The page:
Guest post by Kristina Feliciano
Is it boring to name my website portfolios by category, like portraits, lifestyle, etc.?
In a word, no. Category names like portraits, lifestyle, automotive, and celebrity are the photo-industry equivalent of, for example, entertainment-industry categories like movies, TV, and podcasts. They’re universally understood labels, and everyone knows what to expect when they click on or refer to them.
That being said, sometimes it’s necessary to break the categories down further to make them more descriptive (like “movies that make you cry”) because of the sheer volume of imagery. Dedicated lifestyle shooters, for example, will have too much work to present in a compelling way in a single portfolio, so it makes sense for them to create sub-categories that highlight their specialties and make the images easy to navigate: families, kids, seniors, etc.
Some photographers like to play the numbers game: entertainment 1, entertainment 2, etc. This isn’t wrong in any provable way, but it feels like a missed opportunity. And it’s kind of confusing. There’s no aesthetic or qualitative difference between 1 and 2, so do I click on 1 because 1 comes before 2? If I’m not so impressed with what’s in 1, do I bother clicking on 2? Why put your viewers through that decision-making process? Chances are, you have enough work to create two distinct portfolios, like “entertainment: advertising” and “entertainment: publicity.” Or it’s time to do two discrete “celebrity men” and “celebrity women” portfolios. You can also divide by environment and studio. One more thought: Simply doing a tighter edit and leaving it at one entertainment portfolio might also be the way to go. It’s amazing how quickly portfolios grow over time. You have to keep going back and reassessing to make sure they’re communicating what you want them to.
Now, there are some photographers who choose to come up with unusual names for their portfolios in an attempt to look different from everyone else. It’s a strategy, but it’s not one I’m in favor of. Art buyers, creatives, and photo editors have very little time. Think of them when you name your portfolios, and be kind to them. Do you want them trying to solve an anagram in order to decipher one of your portfolio names? No, you do not.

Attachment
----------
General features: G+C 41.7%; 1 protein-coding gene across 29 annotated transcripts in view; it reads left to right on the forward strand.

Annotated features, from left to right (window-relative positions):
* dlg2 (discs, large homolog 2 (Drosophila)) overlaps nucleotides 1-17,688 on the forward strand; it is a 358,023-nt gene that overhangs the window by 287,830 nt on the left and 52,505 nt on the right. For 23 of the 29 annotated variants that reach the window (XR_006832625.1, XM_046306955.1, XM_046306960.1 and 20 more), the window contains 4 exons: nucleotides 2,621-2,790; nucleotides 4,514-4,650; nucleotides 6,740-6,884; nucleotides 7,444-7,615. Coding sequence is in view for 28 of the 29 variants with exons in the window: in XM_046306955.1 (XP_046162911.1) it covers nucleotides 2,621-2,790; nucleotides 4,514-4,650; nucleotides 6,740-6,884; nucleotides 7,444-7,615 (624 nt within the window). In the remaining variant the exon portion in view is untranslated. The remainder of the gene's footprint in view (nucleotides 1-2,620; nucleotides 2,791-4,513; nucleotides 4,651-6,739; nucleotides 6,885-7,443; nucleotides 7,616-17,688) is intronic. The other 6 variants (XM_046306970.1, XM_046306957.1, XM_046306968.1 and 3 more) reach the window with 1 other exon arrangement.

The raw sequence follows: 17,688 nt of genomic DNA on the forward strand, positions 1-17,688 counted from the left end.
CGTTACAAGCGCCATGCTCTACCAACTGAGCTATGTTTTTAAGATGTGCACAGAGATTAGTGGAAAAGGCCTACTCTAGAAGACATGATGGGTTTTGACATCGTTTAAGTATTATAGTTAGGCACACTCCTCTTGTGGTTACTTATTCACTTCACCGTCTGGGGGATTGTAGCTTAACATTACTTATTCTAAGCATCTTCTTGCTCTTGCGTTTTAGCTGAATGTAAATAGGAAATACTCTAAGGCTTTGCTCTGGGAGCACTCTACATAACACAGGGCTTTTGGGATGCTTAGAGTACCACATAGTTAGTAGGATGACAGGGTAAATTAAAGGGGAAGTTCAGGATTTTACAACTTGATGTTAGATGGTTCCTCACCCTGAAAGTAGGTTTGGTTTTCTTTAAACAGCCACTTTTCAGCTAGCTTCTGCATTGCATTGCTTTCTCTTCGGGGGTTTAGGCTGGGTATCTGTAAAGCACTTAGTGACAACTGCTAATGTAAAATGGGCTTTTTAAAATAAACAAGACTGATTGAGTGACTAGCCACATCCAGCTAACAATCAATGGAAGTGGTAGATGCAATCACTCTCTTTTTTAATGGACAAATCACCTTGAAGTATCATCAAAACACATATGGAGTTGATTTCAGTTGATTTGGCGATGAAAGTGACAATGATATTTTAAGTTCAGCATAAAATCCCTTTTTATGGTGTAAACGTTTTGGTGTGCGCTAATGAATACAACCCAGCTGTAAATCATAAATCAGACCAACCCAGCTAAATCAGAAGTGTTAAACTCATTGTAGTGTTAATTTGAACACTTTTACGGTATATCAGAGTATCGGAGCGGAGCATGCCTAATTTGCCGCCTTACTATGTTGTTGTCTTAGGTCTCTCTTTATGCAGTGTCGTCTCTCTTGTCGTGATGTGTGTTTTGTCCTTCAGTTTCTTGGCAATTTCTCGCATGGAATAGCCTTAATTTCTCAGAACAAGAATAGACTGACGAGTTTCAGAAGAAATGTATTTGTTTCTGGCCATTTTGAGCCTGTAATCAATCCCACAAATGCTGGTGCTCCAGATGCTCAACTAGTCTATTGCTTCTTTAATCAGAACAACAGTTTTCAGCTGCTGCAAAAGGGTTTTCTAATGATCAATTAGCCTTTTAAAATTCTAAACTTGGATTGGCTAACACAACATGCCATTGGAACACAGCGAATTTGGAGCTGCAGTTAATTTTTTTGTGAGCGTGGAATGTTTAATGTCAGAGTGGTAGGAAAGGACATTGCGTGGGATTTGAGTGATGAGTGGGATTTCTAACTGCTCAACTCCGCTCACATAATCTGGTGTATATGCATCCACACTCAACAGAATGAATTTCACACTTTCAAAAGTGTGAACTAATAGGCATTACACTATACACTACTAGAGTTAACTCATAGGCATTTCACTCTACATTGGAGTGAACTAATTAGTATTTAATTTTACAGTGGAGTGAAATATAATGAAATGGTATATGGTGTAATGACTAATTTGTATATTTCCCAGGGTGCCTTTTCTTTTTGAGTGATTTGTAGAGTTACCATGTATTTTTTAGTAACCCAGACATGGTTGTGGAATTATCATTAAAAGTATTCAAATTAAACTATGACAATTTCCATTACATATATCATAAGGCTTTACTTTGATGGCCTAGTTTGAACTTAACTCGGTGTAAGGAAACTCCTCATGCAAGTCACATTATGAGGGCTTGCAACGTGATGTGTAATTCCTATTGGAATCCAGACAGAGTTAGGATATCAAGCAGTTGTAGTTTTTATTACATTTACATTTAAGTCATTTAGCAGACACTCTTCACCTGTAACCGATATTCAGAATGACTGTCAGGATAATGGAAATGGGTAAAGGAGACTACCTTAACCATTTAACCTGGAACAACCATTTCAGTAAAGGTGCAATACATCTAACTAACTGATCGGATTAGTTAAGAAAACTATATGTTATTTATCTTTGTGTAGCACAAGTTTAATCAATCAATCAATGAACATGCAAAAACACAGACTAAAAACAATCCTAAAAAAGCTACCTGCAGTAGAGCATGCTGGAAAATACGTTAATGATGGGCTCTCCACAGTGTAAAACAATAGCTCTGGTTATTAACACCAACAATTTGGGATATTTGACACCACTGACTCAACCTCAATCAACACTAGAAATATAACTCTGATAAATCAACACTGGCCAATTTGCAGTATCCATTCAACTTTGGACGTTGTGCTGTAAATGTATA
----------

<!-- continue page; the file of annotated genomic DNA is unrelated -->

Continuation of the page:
How do I decide which competitions to enter?
Some broad-strokes advice: If you’ve never heard of the competition, chances are no one else has either. Avoid it. Given that you want to be a good steward of your money and time (which are basically the same thing), it’s smart to stick with the big brands: the PDN Photo Annual, American Photography, the APA Awards, Luerzer’s Archive, Communication Arts Photography Competition, the International Photography Awards, and the Graphis Photography Annual. All of the above have earned their status as trusted arbiters of the medium, as opposed to some new website that’s either looking to build its business model off your name and talent or collect entry fees from the growing population of aspiring photographers; their juries tend to be carefully chosen, with jurors who are well placed; and they have the means to properly promote the winning entries—on their website, through social media, and perhaps even through a notable event. Both PDN and American Photography, for example, draw a sizable and enthusiastic audience with their Photo Annual and The Party bashes, respectively.
Once you’ve decided which contests to enter, be strategic about the work you choose to submit. It should go without saying that you should send in only your strongest images, mercilessly pared down to a select few. But think, too, about what your submissions will say about you—and about what you want them to say. Getting into a photo annual or winning an award is helpful to you only if it aligns with your overall strategy. What’s that, you say? We can talk about it in a future column…
Kristina Feliciano is a marketing consultant based in Los Angeles and the former creative director of Stockland Martel. If you have questions about marketing send her an email and she can answer them here: email@example.com